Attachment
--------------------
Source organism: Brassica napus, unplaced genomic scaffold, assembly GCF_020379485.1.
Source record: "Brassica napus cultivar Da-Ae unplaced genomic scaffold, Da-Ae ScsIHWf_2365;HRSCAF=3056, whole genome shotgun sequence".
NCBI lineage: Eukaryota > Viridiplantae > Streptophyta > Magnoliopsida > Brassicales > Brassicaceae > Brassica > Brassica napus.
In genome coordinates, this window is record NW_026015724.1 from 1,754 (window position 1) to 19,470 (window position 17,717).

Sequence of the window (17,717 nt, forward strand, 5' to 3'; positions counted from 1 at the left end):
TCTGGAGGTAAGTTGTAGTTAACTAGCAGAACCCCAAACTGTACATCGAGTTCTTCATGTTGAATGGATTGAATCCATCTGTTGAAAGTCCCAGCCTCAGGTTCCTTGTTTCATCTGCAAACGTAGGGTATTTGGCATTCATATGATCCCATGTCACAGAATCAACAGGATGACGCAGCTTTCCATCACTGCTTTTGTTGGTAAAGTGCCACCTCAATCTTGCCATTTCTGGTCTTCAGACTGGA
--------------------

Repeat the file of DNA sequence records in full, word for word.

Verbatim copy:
Source organism: Brassica napus, unplaced genomic scaffold, assembly GCF_020379485.1.
Source record: "Brassica napus cultivar Da-Ae unplaced genomic scaffold, Da-Ae ScsIHWf_2365;HRSCAF=3056, whole genome shotgun sequence".
NCBI lineage: Eukaryota > Viridiplantae > Streptophyta > Magnoliopsida > Brassicales > Brassicaceae > Brassica > Brassica napus.
In genome coordinates, this window is record NW_026015724.1 from 1,754 (window position 1) to 19,470 (window position 17,717).

Sequence of the window (17,717 nt, forward strand, 5' to 3'; positions counted from 1 at the left end):
TCTGGAGGTAAGTTGTAGTTAACTAGCAGAACCCCAAACTGTACATCGAGTTCTTCATGTTGAATGGATTGAATCCATCTGTTGAAAGTCCCAGCCTCAGGTTCCTTGTTTCATCTGCAAACGTAGGGTATTTGGCATTCATATGATCCCATGTCACAGAATCAACAGGATGACGCAGCTTTCCATCACTGCTTTTGTTGGTAAAGTGCCACCTCAATCTTGCCATTTCTGGTCTTCAGACTGGA